A new album, Retroglide was announced in February 2006 with a supporting tour throughout the UK, Netherlands, Germany and some other European countries. The album was chiefly recorded by King at his home studio. Husband, Connah, Freeman and Nathan King were all on the record (for Husband, his first Level 42 studio album since 1991's Guaranteed). Retroglide also featured input from past Level 42 members - Mike Lindup added keyboards and vocals to many tracks, and Boon Gould co-wrote most of the album with King as well as contributing a guitar solo on the track "Ship". Although Phil Gould is uncredited on the album, the track "Ship" is the first song since 1986 worked on by all four original members - Phil originally arranged the track with his brother Boon.
In May 2006, prior to the start of the tour in October, Level 42 announced that Mike Lindup would return full time to replace Lyndon Connah on keyboards. (Connah went on to play keyboards with a revived Go West, as well as continuing work with his own band 3 Blind Mice).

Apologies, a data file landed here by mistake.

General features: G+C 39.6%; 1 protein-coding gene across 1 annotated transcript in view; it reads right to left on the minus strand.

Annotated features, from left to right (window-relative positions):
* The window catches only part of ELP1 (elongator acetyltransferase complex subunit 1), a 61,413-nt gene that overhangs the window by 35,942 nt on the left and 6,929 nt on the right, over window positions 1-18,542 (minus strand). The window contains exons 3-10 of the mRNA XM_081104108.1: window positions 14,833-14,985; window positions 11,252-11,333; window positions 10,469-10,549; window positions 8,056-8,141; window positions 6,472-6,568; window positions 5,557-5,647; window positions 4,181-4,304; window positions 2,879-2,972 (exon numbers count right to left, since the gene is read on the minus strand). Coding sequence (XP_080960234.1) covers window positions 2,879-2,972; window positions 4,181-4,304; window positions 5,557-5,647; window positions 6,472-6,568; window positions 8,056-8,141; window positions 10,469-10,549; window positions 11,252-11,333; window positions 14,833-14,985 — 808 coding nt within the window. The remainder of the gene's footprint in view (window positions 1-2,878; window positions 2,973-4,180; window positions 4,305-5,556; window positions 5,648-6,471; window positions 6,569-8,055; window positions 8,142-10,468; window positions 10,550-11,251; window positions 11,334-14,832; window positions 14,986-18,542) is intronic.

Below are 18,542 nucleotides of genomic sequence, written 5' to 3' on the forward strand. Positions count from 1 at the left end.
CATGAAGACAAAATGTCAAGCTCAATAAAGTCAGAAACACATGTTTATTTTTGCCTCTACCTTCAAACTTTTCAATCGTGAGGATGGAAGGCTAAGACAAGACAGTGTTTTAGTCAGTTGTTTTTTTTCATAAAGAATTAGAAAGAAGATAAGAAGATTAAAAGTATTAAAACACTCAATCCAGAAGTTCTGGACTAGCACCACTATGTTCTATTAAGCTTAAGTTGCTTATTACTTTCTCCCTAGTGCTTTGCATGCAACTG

On Sunday 26 August 2007, Level 42 played a landmark outdoor gig at the Arundel Festival in West Sussex. Set in the grounds of the ancient Arundel Castle, in the village of the same name, the performance was notable due to a number of unexpected changes to the setlist. "Running in the Family", a top 10 hit from 1987, was the second song in the set for the first time ever. The track usually appeared towards the end of the show in a medley of the band's most successful singles, which King affectionately refers to as "a string of knackered old hits". The concert was Level 42's only UK show of 2007. At the end of the concert Mark King promised a full UK tour for 2008.